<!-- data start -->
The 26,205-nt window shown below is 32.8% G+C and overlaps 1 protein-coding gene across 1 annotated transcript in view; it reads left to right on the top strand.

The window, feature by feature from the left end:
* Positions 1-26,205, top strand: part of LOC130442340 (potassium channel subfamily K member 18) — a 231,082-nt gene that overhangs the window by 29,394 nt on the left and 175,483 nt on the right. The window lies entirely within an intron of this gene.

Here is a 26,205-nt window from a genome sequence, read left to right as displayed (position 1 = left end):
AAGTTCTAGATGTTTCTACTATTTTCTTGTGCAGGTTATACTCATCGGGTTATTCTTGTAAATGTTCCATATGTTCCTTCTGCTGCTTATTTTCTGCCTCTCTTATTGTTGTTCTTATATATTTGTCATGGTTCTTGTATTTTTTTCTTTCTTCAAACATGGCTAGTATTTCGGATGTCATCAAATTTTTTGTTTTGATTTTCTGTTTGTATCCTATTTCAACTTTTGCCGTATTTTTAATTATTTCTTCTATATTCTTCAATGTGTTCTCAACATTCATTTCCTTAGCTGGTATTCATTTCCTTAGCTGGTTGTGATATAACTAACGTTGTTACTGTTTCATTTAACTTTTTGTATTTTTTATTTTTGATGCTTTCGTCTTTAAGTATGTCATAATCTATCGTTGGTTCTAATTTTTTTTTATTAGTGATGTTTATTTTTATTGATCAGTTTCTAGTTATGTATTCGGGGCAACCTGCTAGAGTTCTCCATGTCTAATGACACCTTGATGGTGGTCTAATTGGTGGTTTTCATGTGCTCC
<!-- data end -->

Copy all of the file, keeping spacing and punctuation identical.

The 26,205-nt window shown below is 32.8% G+C and overlaps 1 protein-coding gene across 1 annotated transcript in view; it reads left to right on the top strand.

The window, feature by feature from the left end:
* Positions 1-26,205, top strand: part of LOC130442340 (potassium channel subfamily K member 18) — a 231,082-nt gene that overhangs the window by 29,394 nt on the left and 175,483 nt on the right. The window lies entirely within an intron of this gene.

Here is a 26,205-nt window from a genome sequence, read left to right as displayed (position 1 = left end):
AAGTTCTAGATGTTTCTACTATTTTCTTGTGCAGGTTATACTCATCGGGTTATTCTTGTAAATGTTCCATATGTTCCTTCTGCTGCTTATTTTCTGCCTCTCTTATTGTTGTTCTTATATATTTGTCATGGTTCTTGTATTTTTTTCTTTCTTCAAACATGGCTAGTATTTCGGATGTCATCAAATTTTTTGTTTTGATTTTCTGTTTGTATCCTATTTCAACTTTTGCCGTATTTTTAATTATTTCTTCTATATTCTTCAATGTGTTCTCAACATTCATTTCCTTAGCTGGTATTCATTTCCTTAGCTGGTTGTGATATAACTAACGTTGTTACTGTTTCATTTAACTTTTTGTATTTTTTATTTTTGATGCTTTCGTCTTTAAGTATGTCATAATCTATCGTTGGTTCTAATTTTTTTTTATTAGTGATGTTTATTTTTATTGATCAGTTTCTAGTTATGTATTCGGGGCAACCTGCTAGAGTTCTCCATGTCTAATGACACCTTGATGGTGGTCTAATTGGTGGTTTTCATGTGCTCC